The five-member jury for the 2018 Scotiabank Giller Prize have been announced, with Canadians Kamal Al-Solaylee, Heather O’Neill, and Maxine Bailey being joined by American author John Freeman and U.K. author Philip Hensher.
Jury chair Solaylee, an associate professor of journalism at Ryerson University and frequent Q&Q contributor, won the Shaughnessy Cohen Prize for Political Writing for Brown:What Being Brown in the World Today Means (to Everyone), which was also shortlisted for the 2016 Governor General’s Literary Award for non-fiction. Montreal author O’Neill is no stranger to the Giller, having been nominated two years running (for 2014’s The Girl Who Was Saturday Night and 2015’s Daydreams of Angels), while Bailey, a playwright and vice-president of advancement for the Toronto International Film Festival, brings her perspective as co-founder of the Black Artists Network in Dialogue (BAND), an organization that aims to showcase black cultural contributions.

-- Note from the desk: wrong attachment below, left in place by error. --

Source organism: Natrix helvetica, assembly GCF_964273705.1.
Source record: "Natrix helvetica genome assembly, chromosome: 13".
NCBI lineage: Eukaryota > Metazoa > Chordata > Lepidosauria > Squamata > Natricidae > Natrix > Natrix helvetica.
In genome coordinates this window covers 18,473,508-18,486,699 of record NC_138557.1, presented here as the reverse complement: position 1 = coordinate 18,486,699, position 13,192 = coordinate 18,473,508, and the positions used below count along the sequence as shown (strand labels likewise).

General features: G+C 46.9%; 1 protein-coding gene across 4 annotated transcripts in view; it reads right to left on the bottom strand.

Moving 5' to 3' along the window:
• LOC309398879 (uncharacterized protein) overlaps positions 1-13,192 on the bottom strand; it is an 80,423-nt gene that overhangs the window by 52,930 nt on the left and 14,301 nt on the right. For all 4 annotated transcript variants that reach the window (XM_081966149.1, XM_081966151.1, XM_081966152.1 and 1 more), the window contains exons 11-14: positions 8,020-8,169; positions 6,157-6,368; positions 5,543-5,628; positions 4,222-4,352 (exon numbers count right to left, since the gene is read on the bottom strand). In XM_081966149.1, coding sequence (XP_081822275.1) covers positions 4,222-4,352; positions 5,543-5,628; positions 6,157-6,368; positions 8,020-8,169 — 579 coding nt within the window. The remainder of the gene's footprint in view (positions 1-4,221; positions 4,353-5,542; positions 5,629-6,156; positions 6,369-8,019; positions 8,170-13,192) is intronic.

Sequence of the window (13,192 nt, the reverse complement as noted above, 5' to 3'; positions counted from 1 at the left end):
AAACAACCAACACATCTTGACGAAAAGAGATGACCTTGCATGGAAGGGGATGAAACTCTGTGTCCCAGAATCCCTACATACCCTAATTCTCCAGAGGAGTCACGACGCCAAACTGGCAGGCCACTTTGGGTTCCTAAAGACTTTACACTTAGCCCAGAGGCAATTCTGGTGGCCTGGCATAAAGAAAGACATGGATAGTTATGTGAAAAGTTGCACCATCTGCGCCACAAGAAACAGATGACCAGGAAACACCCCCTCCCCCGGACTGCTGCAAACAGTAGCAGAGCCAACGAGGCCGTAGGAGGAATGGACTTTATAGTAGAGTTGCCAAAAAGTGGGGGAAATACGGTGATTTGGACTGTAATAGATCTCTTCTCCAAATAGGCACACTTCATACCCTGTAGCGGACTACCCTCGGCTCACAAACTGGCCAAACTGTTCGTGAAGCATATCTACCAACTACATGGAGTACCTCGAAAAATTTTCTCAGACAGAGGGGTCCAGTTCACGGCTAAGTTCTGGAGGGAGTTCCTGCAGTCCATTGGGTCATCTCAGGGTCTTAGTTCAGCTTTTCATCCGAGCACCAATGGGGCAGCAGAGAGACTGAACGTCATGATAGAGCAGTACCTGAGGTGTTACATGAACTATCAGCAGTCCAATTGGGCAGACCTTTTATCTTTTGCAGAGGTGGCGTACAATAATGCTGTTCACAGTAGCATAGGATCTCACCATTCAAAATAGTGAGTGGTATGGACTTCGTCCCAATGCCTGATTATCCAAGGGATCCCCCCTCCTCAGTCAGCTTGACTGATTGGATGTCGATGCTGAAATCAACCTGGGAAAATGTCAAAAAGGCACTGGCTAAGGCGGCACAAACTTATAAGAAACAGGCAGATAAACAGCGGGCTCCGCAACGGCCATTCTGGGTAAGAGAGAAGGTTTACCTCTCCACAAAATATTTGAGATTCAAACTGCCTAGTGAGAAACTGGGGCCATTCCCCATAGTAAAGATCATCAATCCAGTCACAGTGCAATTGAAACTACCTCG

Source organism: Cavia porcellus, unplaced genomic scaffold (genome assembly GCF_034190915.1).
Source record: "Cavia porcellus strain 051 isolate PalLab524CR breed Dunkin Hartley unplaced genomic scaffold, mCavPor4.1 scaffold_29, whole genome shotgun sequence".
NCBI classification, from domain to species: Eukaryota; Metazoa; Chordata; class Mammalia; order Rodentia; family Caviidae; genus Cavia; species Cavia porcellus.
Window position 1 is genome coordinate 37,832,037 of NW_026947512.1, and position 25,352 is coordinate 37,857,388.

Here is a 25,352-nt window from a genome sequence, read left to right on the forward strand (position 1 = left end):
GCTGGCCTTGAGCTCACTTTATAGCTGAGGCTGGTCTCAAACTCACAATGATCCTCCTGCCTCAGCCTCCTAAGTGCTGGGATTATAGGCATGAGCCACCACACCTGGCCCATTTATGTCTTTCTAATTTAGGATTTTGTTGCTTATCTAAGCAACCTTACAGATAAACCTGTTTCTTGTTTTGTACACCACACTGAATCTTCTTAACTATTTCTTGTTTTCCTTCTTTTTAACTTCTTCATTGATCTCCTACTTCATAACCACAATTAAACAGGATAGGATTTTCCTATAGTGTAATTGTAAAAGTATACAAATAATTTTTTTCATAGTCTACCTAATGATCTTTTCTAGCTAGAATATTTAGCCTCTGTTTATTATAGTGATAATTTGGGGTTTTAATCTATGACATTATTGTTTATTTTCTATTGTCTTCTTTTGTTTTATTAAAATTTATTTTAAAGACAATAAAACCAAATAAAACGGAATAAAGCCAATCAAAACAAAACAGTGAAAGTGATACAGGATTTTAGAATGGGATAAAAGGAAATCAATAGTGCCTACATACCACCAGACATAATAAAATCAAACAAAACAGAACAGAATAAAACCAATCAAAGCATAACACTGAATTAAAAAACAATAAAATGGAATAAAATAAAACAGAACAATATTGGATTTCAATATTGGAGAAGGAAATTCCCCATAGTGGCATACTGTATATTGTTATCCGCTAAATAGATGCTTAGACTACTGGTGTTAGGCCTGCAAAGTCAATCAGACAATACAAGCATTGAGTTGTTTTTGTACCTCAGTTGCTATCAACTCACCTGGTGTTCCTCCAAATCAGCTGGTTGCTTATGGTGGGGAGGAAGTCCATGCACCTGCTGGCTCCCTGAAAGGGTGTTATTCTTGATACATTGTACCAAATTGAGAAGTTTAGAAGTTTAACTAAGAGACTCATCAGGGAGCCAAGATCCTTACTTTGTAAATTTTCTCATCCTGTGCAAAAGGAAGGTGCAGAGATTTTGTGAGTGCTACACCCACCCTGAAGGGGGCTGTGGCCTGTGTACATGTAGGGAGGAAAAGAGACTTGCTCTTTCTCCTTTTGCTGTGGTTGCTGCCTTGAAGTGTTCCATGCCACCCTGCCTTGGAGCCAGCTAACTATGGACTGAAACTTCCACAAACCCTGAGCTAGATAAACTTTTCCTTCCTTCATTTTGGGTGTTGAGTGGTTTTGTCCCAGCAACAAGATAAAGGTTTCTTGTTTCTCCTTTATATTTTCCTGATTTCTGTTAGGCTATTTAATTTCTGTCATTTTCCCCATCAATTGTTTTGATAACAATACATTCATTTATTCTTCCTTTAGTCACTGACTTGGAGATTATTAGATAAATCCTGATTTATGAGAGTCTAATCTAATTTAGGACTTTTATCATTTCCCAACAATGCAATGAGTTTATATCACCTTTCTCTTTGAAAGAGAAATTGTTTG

The international jurors are sure to contribute unique viewpoints as well. Freeman is the founder of the literary biannual Freeman’s and editor of two anthologies about inequality in the United States. Hensher, meanwhile, has written in diverse genres, including writing the libretto for Thomas Ades’s opera Powder Her Face and the novel The Northern Clemency, which was shortlisted for the Man Booker Prize.
Each juror will receive a Kobo Aura e-reader, and for the second year, publishers are required to provide digital copies of all books being submitted for consideration.
The longlist for the $100,000 prize, celebrating its 25th anniversary this year, will be announced Sept. 17 in St. John’s, Newfoundland, with the shortlist announcement to follow in Toronto on Oct. 1.